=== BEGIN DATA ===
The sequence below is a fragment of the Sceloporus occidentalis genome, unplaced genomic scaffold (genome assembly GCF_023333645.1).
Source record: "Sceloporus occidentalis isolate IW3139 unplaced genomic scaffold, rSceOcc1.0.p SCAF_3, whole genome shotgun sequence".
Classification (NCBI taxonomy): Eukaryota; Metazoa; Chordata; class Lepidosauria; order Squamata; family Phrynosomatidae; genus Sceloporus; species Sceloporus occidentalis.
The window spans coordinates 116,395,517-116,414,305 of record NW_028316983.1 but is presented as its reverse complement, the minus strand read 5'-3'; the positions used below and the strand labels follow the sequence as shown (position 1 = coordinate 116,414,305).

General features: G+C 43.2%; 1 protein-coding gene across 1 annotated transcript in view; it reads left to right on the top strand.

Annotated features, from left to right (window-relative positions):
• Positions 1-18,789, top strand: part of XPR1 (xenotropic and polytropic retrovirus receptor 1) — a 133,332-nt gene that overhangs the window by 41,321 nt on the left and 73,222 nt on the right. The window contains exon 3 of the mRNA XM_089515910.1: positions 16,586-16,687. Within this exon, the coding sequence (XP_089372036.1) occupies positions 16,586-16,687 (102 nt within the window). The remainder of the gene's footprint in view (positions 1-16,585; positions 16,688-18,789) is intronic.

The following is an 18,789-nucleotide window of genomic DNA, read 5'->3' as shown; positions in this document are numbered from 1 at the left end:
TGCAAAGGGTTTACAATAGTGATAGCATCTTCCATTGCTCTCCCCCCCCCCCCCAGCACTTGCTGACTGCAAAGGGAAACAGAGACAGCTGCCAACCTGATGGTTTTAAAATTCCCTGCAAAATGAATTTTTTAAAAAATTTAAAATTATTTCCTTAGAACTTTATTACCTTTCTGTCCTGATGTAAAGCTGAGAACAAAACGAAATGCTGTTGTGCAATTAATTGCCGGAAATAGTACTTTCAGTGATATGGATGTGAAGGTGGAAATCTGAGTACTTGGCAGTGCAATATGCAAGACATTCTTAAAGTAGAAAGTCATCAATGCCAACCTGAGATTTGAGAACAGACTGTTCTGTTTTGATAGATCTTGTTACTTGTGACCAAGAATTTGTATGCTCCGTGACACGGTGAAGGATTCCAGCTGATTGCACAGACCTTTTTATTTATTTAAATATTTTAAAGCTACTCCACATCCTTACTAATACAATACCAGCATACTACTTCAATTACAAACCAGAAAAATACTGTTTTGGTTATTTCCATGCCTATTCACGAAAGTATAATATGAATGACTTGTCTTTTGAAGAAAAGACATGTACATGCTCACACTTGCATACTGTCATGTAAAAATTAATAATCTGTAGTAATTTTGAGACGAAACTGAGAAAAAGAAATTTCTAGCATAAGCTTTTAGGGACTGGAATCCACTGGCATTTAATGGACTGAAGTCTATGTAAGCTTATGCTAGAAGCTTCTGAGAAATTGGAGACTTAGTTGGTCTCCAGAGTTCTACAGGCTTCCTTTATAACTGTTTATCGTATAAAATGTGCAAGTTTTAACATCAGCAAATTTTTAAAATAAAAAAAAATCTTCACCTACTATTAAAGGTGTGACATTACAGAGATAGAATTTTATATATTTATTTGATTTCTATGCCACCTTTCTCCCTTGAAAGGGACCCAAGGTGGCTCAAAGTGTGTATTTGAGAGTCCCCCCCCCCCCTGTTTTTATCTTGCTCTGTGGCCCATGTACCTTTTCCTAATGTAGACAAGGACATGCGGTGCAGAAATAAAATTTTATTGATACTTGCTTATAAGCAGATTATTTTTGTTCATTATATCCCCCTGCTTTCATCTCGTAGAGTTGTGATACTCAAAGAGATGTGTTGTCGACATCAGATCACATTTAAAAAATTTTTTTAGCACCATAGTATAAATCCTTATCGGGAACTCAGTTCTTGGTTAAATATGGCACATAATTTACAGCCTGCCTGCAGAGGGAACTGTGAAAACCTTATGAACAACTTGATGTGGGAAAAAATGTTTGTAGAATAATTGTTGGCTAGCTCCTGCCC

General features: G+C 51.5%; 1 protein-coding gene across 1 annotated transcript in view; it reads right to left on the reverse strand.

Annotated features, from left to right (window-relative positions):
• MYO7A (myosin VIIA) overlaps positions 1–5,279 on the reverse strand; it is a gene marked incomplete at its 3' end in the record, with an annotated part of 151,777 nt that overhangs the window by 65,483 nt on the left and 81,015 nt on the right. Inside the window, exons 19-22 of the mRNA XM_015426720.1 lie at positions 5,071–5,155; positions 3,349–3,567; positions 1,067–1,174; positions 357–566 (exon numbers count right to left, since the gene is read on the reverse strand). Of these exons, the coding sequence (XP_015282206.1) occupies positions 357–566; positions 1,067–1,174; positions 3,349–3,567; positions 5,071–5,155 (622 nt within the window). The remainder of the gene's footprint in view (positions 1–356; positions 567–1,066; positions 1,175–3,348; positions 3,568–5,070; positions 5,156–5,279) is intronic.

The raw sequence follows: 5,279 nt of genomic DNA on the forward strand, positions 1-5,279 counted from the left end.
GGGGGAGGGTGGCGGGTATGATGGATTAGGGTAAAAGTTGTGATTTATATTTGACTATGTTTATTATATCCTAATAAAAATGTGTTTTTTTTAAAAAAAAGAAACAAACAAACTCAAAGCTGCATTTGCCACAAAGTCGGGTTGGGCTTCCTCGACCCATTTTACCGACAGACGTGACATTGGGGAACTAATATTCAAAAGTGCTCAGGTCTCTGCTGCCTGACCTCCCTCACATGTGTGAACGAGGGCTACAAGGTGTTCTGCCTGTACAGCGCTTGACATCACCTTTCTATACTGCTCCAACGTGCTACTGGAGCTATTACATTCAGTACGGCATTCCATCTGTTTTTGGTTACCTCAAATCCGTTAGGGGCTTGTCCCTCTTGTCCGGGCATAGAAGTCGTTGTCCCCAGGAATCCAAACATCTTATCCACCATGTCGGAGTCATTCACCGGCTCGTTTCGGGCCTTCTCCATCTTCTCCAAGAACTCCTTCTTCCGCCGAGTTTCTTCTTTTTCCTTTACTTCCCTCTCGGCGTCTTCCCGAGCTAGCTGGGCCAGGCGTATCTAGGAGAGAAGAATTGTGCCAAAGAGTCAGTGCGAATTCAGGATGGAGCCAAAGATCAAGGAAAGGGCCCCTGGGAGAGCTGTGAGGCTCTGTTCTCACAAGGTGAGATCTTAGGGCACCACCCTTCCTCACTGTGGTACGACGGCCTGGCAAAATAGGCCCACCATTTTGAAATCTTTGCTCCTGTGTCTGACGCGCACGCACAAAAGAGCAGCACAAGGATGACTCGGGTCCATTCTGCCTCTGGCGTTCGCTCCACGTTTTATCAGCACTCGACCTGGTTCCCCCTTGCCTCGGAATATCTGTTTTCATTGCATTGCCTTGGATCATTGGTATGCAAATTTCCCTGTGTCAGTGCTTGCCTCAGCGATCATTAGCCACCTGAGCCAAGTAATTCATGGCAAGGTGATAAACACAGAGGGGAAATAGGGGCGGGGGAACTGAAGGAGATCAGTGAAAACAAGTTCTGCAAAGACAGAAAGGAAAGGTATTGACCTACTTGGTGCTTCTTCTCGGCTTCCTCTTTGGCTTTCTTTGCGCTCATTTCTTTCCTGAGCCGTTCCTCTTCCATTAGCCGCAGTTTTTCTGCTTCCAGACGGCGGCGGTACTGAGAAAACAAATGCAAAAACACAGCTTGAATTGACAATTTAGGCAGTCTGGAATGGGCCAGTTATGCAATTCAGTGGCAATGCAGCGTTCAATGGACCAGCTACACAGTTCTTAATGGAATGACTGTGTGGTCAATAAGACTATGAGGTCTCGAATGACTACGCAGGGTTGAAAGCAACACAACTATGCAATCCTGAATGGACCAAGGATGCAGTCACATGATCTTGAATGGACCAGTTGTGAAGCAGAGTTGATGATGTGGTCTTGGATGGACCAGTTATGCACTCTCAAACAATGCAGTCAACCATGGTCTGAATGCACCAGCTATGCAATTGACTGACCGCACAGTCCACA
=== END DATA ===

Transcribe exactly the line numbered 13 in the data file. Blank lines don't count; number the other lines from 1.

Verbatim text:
The raw sequence follows: 5,279 nt of genomic DNA on the forward strand, positions 1-5,279 counted from the left end.